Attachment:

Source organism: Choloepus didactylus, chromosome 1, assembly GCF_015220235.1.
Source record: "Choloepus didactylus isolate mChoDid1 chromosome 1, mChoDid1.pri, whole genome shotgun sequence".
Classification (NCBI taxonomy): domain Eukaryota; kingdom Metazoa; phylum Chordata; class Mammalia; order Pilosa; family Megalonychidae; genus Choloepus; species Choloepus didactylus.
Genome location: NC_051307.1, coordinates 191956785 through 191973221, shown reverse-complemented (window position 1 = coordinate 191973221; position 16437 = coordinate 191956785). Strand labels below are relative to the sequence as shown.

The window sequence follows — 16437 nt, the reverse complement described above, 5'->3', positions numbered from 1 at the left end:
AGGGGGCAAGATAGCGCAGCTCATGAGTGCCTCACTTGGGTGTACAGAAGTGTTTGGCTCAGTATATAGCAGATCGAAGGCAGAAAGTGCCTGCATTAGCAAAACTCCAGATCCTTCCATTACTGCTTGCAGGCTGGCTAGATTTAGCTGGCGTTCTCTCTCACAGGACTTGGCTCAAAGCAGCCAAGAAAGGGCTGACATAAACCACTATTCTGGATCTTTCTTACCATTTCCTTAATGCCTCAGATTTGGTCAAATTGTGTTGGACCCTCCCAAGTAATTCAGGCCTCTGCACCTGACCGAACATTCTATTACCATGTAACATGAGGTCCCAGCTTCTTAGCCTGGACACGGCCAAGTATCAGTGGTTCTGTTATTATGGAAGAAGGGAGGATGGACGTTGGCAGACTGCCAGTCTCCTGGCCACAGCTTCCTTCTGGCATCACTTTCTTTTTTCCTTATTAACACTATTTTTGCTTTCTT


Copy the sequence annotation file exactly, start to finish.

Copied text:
Source organism: Choloepus didactylus, chromosome 1, assembly GCF_015220235.1.
Source record: "Choloepus didactylus isolate mChoDid1 chromosome 1, mChoDid1.pri, whole genome shotgun sequence".
Classification (NCBI taxonomy): domain Eukaryota; kingdom Metazoa; phylum Chordata; class Mammalia; order Pilosa; family Megalonychidae; genus Choloepus; species Choloepus didactylus.
Genome location: NC_051307.1, coordinates 191956785 through 191973221, shown reverse-complemented (window position 1 = coordinate 191973221; position 16437 = coordinate 191956785). Strand labels below are relative to the sequence as shown.

The window sequence follows — 16437 nt, the reverse complement described above, 5'->3', positions numbered from 1 at the left end:
AGGGGGCAAGATAGCGCAGCTCATGAGTGCCTCACTTGGGTGTACAGAAGTGTTTGGCTCAGTATATAGCAGATCGAAGGCAGAAAGTGCCTGCATTAGCAAAACTCCAGATCCTTCCATTACTGCTTGCAGGCTGGCTAGATTTAGCTGGCGTTCTCTCTCACAGGACTTGGCTCAAAGCAGCCAAGAAAGGGCTGACATAAACCACTATTCTGGATCTTTCTTACCATTTCCTTAATGCCTCAGATTTGGTCAAATTGTGTTGGACCCTCCCAAGTAATTCAGGCCTCTGCACCTGACCGAACATTCTATTACCATGTAACATGAGGTCCCAGCTTCTTAGCCTGGACACGGCCAAGTATCAGTGGTTCTGTTATTATGGAAGAAGGGAGGATGGACGTTGGCAGACTGCCAGTCTCCTGGCCACAGCTTCCTTCTGGCATCACTTTCTTTTTTCCTTATTAACACTATTTTTGCTTTCTT